The nations of the confederacy recognize themselves as Haudenosaunee from their own language meaning “They made the house,” symbolizing all the nations coming together as one. From east to west the original nations of the confederacy are Mohawk, Oneida, Onondaga, Cayuga and Seneca.

The Tuscarora nation joined the league after leaving their traditional territory in North Carolina and Virginia to become the sixth nation.  Any issues the Tuscarora members have are submitted through the Cayugas.  Other nations like the Tuscaroras have been welcomed into the confederacy including the Delaware nation, the Wyendot nation and the Tutela nation and they as well bring their issues forward through the Cayuga nation.

The Confederacy symbol, the long house, was provided by the Peacemaker and is recognized in traditional geographic locations. In the early time it signified a way of living together as families of the same house. Today it signifies a people supporting the traditional cultural ways and values.

The Haudenosaunee Confederacy is renowned for its organization and democratic system, one of the first of its kind. The Confederacy, also known as the league of nations, are five separate nations with an agreement to live under the Great Law as provided by the Peacemaker.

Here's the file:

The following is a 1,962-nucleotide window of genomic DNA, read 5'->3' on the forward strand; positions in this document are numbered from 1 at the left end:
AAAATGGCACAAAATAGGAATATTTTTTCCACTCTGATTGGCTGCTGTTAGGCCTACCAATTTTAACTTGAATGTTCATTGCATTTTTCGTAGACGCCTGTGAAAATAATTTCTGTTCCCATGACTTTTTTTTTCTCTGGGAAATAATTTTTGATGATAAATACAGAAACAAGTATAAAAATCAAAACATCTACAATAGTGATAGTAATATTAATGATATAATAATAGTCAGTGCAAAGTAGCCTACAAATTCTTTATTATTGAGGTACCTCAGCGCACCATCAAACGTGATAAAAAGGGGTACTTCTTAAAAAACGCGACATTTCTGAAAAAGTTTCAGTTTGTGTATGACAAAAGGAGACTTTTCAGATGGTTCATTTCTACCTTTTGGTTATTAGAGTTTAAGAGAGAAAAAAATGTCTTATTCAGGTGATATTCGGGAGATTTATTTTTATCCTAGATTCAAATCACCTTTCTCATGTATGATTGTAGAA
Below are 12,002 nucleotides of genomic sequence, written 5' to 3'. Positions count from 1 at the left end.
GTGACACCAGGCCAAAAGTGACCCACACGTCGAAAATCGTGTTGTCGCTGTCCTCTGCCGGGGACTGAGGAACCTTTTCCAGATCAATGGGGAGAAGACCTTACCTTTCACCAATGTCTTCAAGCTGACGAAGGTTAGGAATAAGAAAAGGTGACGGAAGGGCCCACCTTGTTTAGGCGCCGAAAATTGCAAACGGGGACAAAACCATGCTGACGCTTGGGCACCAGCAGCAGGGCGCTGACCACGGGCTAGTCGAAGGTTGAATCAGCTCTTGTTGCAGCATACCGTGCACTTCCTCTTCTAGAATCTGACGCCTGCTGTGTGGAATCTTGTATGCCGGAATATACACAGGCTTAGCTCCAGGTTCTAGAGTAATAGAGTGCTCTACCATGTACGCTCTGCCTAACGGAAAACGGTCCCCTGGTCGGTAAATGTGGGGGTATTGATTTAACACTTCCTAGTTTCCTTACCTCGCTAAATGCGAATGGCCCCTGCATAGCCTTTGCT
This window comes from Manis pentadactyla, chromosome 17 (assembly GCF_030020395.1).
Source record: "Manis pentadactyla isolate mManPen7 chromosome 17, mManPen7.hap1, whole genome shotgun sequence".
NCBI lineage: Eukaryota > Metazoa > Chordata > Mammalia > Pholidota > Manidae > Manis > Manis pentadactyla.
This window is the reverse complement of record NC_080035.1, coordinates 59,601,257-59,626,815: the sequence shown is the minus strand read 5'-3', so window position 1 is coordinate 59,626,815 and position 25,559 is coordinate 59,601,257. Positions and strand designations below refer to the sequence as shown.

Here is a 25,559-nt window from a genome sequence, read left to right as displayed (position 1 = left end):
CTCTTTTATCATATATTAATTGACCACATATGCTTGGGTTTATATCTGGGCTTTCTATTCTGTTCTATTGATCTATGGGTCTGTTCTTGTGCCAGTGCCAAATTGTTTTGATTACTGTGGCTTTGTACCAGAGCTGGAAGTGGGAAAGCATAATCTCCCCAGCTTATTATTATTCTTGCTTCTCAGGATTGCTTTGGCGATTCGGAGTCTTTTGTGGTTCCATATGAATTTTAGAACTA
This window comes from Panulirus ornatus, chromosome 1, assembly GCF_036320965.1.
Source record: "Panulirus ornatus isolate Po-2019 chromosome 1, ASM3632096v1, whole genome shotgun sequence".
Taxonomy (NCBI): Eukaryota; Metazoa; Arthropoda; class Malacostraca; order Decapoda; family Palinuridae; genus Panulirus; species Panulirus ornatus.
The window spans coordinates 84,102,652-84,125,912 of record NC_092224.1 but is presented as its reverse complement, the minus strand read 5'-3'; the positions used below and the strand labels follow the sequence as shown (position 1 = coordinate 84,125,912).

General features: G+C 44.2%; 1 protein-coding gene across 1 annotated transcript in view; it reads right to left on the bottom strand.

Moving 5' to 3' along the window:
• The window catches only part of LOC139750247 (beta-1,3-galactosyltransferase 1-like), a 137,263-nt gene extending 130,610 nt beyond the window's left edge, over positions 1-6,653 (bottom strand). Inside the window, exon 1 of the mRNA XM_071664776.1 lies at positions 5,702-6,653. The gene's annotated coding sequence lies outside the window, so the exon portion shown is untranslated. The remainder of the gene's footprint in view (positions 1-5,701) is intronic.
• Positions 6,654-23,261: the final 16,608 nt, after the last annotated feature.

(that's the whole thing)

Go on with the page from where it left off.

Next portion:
Each nation is known as follows:

Mohawk (Kanienkahagen) – The People of the Flint

Oneida (Onayotekaono) – The People of the Upright Stone

Onondaga (Onundagaono) – The People of the Hills

Cayuga (Guyohkohnyoh) – The People of the Great Swamp

Seneca (Onondowahgah)– The People of the Great Hill

Tuscarora (Ska-Ruh-Reh) – The Shirt Wearing People




During the American Revolution the nations were split with some fighting alongside the British and others joining the Americans. After the defeat of the British many moved to Upper Canada where they were provided by the British Crown with a large area of land known as the Grand River Tract to replace the land they lost.

While much of the land had been lost to land sales, leases and squatters, what was left was given the name of Six Nations Indian Reserve Number 40 in 1842. It exists as that today with all the nations accounted for on the land. The Haudenosaunee system of government still exists today but a federally-recognized Band Council has also been enacted by the Canadian federal government.